Cross-cultural comparison of perspectives on healthy eating among Chinese and American undergraduate students.

Auteur(s) :
Banna JC., Gilliland B., Keefe M., Zheng D.
Date :
Sep, 2016
Source(s) :
BMC public health. #16:1 p1015
Adresse :
Department of Human Nutrition, Food and Animal Sciences, College of Tropical Agriculture and Human Resources, Agricultural Sciences 216, University of Hawaii at Manoa, 1955 East-West Road, Honolulu, HI, 96822, USA.

Sommaire de l'article

Understanding views about what constitutes a healthy diet in diverse populations may inform design of culturally tailored behavior change interventions. The objective of this study was to describe perspectives on healthy eating among Chinese and American young adults and identify similarities and differences between these groups.

Chinese (n = 55) and American (n = 57) undergraduate students in Changsha, Hunan, China and Honolulu, Hawai'i, U.S.A. composed one- to two-paragraph responses to the following prompt: "What does the phrase 'a healthy diet' mean to you?" Researchers used content analysis to identify predominant themes using Dedoose (version 5.2.0, SocioCultural Research Consultants, LLC, Los Angeles, CA, 2015). Three researchers independently coded essays and grouped codes with similar content. The team then identified themes and sorted them in discussion. Two researchers then deductively coded the entire data set using eight codes developed from the initial coding and calculated total code counts for each group of participants.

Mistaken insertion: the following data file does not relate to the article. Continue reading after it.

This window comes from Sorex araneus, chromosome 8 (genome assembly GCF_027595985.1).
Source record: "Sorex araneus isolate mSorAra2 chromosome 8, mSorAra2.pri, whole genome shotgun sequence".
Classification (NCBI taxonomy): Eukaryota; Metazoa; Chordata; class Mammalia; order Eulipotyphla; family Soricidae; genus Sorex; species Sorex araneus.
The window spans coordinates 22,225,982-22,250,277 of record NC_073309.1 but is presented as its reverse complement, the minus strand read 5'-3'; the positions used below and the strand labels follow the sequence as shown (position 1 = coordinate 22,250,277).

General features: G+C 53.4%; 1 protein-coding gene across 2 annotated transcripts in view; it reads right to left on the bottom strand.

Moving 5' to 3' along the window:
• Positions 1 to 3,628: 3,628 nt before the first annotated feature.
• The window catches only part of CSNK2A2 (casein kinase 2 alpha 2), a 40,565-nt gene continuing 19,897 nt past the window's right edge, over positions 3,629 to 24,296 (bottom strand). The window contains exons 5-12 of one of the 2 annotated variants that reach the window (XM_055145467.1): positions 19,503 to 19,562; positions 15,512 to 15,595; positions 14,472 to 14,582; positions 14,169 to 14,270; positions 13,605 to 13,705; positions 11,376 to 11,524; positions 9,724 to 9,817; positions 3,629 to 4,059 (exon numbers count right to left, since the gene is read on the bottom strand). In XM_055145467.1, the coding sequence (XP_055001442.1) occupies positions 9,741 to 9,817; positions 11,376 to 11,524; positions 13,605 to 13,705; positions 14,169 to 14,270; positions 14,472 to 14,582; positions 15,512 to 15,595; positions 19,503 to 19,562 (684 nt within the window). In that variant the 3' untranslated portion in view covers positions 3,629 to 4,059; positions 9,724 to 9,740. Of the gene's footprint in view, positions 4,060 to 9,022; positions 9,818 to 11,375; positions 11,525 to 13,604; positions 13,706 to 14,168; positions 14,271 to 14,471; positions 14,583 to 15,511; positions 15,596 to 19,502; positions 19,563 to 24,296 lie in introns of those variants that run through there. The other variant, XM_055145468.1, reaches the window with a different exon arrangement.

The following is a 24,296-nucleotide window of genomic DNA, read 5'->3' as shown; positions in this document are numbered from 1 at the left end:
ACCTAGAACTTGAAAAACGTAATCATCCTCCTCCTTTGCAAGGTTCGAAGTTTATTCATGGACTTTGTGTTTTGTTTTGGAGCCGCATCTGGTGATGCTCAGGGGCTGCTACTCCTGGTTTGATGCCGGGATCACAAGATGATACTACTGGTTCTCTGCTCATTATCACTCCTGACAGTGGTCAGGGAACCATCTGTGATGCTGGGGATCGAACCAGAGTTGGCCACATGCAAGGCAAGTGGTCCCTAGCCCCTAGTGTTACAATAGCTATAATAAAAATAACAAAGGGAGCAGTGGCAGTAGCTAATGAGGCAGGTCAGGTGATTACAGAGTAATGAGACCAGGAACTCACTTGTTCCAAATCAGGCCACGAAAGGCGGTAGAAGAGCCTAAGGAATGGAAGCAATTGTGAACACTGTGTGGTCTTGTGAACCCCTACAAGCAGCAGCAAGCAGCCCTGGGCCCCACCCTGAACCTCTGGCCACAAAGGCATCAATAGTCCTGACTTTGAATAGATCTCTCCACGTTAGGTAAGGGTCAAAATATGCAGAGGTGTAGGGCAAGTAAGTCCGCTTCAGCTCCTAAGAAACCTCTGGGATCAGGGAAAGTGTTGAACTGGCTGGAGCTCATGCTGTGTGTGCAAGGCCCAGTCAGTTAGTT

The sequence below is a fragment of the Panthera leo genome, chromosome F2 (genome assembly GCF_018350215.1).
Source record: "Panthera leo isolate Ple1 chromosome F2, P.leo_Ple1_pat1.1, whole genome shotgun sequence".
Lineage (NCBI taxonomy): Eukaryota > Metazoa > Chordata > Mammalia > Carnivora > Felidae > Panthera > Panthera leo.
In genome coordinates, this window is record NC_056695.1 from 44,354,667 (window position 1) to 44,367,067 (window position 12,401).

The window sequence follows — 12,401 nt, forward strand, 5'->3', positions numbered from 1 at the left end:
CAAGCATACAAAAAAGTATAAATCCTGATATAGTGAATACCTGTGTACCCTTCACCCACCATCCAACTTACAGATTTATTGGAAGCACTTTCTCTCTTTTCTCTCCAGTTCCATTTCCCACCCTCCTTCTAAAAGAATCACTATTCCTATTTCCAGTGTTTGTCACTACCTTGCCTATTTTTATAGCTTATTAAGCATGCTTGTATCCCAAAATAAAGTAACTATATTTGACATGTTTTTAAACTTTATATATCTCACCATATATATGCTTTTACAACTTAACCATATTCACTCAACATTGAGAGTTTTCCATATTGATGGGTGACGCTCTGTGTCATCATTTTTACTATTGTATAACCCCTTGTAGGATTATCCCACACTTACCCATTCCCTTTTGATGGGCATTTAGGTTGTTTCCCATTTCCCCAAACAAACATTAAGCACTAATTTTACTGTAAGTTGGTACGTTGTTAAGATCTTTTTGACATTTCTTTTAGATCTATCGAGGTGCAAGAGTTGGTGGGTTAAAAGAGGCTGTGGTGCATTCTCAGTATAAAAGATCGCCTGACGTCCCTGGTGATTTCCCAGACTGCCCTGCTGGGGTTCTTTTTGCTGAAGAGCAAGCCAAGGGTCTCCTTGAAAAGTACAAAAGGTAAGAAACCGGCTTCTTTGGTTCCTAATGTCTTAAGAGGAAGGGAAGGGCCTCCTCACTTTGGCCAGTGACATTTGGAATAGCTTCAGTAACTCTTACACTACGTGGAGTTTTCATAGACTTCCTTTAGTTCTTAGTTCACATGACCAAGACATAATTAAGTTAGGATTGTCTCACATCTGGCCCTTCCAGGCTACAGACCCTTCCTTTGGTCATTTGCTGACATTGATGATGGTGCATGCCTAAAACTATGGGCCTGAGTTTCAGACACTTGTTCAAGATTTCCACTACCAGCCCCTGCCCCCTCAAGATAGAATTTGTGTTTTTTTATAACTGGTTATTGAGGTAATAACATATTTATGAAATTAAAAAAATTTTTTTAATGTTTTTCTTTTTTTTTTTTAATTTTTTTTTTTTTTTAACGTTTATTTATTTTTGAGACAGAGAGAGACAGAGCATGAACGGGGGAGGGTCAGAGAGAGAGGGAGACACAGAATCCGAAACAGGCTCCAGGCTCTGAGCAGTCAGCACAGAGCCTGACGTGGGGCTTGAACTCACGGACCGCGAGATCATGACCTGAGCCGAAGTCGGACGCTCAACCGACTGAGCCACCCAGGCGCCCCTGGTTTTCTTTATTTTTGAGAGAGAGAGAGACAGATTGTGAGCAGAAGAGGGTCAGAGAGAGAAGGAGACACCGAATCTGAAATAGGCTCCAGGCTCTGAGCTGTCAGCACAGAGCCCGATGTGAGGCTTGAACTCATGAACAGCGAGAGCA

Chinese students mentioned physical outcomes, such as maintaining immunity and digestive health. Timing of eating, with regular meals and greater intake during day than night, was emphasized. American students described balancing among food groups and balancing consumption with exercise, with physical activity considered essential. Students also stated that food components such as sugar, salt and fat should be avoided in large quantities. Similarities included principles such as moderation and fruits and vegetables as nutritious, and differences included foods to be restricted and meal timing. While both groups emphasized specific foods and guiding dietary principles, several distinctions in viewpoints emerged.

The diverse views may reflect food-related messages to which participants are exposed both through the media and educational systems in their respective countries. Future studies may further examine themes that may not typically be addressed in nutrition education programs in diverse populations of young adults. Gaining greater knowledge of the ways in which healthy eating is viewed will allow for development of interventions that are sensitive to the traditional values and predominant views of health in various groups.

Source : Pubmed